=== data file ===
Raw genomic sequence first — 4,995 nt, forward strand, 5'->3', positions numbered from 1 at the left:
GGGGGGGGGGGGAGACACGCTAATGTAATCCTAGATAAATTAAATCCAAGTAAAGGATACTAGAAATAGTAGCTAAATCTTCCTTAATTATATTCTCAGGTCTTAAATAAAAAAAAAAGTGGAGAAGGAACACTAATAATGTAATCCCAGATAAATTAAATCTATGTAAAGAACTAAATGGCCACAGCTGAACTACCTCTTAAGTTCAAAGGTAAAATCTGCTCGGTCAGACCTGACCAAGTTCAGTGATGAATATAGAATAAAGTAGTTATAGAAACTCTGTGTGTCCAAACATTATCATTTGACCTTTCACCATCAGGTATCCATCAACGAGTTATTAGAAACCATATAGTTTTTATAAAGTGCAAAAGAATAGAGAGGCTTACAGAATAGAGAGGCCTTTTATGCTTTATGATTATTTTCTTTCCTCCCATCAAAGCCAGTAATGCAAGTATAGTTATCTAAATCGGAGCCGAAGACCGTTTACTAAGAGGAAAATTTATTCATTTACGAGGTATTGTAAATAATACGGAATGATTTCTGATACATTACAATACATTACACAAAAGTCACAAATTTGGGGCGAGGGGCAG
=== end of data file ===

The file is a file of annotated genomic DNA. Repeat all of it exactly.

Raw genomic sequence first — 4,995 nt, forward strand, 5'->3', positions numbered from 1 at the left:
GGGGGGGGGGGGAGACACGCTAATGTAATCCTAGATAAATTAAATCCAAGTAAAGGATACTAGAAATAGTAGCTAAATCTTCCTTAATTATATTCTCAGGTCTTAAATAAAAAAAAAAGTGGAGAAGGAACACTAATAATGTAATCCCAGATAAATTAAATCTATGTAAAGAACTAAATGGCCACAGCTGAACTACCTCTTAAGTTCAAAGGTAAAATCTGCTCGGTCAGACCTGACCAAGTTCAGTGATGAATATAGAATAAAGTAGTTATAGAAACTCTGTGTGTCCAAACATTATCATTTGACCTTTCACCATCAGGTATCCATCAACGAGTTATTAGAAACCATATAGTTTTTATAAAGTGCAAAAGAATAGAGAGGCTTACAGAATAGAGAGGCCTTTTATGCTTTATGATTATTTTCTTTCCTCCCATCAAAGCCAGTAATGCAAGTATAGTTATCTAAATCGGAGCCGAAGACCGTTTACTAAGAGGAAAATTTATTCATTTACGAGGTATTGTAAATAATACGGAATGATTTCTGATACATTACAATACATTACACAAAAGTCACAAATTTGGGGCGAGGGGCAG